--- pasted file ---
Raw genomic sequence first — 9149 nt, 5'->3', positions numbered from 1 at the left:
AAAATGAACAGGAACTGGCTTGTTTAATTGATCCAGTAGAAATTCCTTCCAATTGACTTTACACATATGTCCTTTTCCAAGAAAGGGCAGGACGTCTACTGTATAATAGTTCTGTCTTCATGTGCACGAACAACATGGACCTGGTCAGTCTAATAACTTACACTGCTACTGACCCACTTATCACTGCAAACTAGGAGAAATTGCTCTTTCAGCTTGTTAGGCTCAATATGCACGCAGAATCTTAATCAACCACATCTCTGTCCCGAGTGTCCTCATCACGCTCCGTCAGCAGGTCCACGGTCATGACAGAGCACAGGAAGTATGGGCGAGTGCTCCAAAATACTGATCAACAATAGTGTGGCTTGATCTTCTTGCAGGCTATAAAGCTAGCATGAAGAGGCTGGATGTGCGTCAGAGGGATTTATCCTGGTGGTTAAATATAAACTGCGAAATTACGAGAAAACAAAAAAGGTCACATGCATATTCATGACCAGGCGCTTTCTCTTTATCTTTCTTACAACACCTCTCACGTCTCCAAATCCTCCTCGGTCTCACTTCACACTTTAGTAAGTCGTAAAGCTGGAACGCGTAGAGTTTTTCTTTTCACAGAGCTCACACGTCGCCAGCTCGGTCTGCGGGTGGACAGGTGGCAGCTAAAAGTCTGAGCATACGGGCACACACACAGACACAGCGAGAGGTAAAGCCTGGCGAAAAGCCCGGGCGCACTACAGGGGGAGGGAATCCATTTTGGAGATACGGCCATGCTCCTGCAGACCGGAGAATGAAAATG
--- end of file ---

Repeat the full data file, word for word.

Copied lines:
Raw genomic sequence first — 9149 nt, 5'->3', positions numbered from 1 at the left:
AAAATGAACAGGAACTGGCTTGTTTAATTGATCCAGTAGAAATTCCTTCCAATTGACTTTACACATATGTCCTTTTCCAAGAAAGGGCAGGACGTCTACTGTATAATAGTTCTGTCTTCATGTGCACGAACAACATGGACCTGGTCAGTCTAATAACTTACACTGCTACTGACCCACTTATCACTGCAAACTAGGAGAAATTGCTCTTTCAGCTTGTTAGGCTCAATATGCACGCAGAATCTTAATCAACCACATCTCTGTCCCGAGTGTCCTCATCACGCTCCGTCAGCAGGTCCACGGTCATGACAGAGCACAGGAAGTATGGGCGAGTGCTCCAAAATACTGATCAACAATAGTGTGGCTTGATCTTCTTGCAGGCTATAAAGCTAGCATGAAGAGGCTGGATGTGCGTCAGAGGGATTTATCCTGGTGGTTAAATATAAACTGCGAAATTACGAGAAAACAAAAAAGGTCACATGCATATTCATGACCAGGCGCTTTCTCTTTATCTTTCTTACAACACCTCTCACGTCTCCAAATCCTCCTCGGTCTCACTTCACACTTTAGTAAGTCGTAAAGCTGGAACGCGTAGAGTTTTTCTTTTCACAGAGCTCACACGTCGCCAGCTCGGTCTGCGGGTGGACAGGTGGCAGCTAAAAGTCTGAGCATACGGGCACACACACAGACACAGCGAGAGGTAAAGCCTGGCGAAAAGCCCGGGCGCACTACAGGGGGAGGGAATCCATTTTGGAGATACGGCCATGCTCCTGCAGACCGGAGAATGAAAATG